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Whois and RWhois Protocol
The Wireless Application Protocol (WAP) refers to a group The
whois protocol retrieves information about domain names
from a central registry. The whois service is provided by
the organizations that run the Internet. Whois is often
used to retrieve registration information about an
Internet domain or server. It can tell you who owns the
domain, how their technical contact can be reached, along
with other information.
The original Whois function was to be a central directory of resources and people on ARPANET. However, it could not adequately meet the needs of the expanded Internet. RWhois extends and enhances the Whois concept in a hierarchical and scaleable fashion. In accordance with this, RWhois focuses primarily on the distribution of "network objects", or the data representing Internet resources or people, and uses the inherently hierarchical nature of these network objects (domain names, Internet Protocol (IP) networks, email addresses) to more accurately discover the requested information.
The RWhois defines both a directory access protocol and a directory architecture. As a directory service, RWhois is a distributed database, where data is split across multiple servers to keep database sizes manageable.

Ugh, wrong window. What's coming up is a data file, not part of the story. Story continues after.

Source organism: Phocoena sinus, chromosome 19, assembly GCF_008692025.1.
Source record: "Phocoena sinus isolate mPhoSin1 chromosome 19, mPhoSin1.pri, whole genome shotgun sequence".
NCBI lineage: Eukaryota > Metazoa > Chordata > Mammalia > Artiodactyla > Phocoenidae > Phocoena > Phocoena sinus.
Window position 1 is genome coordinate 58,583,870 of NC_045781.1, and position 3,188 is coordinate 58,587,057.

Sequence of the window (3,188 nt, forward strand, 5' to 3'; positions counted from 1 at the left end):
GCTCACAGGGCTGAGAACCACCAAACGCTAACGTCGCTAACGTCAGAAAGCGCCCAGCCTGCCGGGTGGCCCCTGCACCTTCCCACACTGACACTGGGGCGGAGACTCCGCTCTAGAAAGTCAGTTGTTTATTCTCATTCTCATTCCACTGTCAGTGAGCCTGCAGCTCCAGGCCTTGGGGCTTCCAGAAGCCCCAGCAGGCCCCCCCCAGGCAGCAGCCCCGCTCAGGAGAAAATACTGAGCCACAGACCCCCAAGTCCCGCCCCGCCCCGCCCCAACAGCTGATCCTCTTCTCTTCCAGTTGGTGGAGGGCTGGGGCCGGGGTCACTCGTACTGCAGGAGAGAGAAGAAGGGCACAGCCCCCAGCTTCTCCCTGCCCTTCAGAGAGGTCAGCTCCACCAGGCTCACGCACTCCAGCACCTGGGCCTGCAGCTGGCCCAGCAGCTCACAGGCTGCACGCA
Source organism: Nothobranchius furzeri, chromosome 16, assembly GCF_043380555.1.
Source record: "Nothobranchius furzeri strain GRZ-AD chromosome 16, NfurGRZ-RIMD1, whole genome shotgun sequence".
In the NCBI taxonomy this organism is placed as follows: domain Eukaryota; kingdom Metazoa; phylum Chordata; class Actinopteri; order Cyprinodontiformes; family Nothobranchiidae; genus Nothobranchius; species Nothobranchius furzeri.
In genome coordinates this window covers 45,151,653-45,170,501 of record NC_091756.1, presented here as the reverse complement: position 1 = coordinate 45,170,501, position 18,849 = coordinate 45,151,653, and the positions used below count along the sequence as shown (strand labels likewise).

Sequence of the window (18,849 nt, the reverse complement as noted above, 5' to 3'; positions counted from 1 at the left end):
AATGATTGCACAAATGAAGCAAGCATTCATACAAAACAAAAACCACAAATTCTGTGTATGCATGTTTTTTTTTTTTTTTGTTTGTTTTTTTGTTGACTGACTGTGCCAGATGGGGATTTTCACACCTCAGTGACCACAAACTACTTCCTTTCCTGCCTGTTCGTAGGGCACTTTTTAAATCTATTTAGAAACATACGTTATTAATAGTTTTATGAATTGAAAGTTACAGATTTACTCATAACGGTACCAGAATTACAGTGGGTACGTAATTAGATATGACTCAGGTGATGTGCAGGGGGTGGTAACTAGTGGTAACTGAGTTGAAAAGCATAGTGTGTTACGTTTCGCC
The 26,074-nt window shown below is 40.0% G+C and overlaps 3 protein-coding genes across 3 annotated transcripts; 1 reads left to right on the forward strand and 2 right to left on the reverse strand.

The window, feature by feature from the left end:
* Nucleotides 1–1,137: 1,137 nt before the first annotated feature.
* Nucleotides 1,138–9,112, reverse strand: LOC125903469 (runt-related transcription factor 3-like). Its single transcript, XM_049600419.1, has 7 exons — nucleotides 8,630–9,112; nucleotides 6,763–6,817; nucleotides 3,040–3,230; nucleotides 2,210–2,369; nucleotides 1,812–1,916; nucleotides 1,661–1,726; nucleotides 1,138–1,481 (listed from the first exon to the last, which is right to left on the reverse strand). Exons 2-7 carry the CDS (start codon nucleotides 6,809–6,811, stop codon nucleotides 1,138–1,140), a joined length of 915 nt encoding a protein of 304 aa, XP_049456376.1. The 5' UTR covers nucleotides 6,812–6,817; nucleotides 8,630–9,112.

On the Internet, two such types of data are widely used: domain names and IP networks. Domain names are organized via a label-dot system, reading from a more specific label to a more general label left to right; IP networks are also lexically hierarchical labels using the Classless Inter-Domain Routing (CIDR) notation, but their hierarchy is not easily determined with simple text manipulation. Instead, an IP network's hierarchy is determined by converting the network to binary notation and applying successively shorter bit masks.
RWhois directs clients toward the appropriate authority area by generating referrals. Referrals are pointers to other servers that are presumed to be closer to the desired data. The client uses this referral to contact the next server and ask the same question. The next server may respond with data, an error, or another referral (or referrals). By following this chain of referrals, the client will eventually reach the server with the appropriate authority area.
Protocol Structure - Whois and RWhois Protocol
The entire RWhois protocol can be defined as a series of directives, responses, queries, and results.
rwhois-protocol = client-sends / server-returns
client-sends = *(directives / rwhois-query)
server-returns = *(responses / rwhois-query-result)
SMTP , FTP , Finger , DNS
Whois and RWhois are defined by IETF (www.ietf.org )
http://www.javvin.com/protocol/rfc954.pdf : Nicname/Whois
http://www.javvin.com/protocol/rfc2167.pdf : Referral Whois (RWhois) Protocol V1.5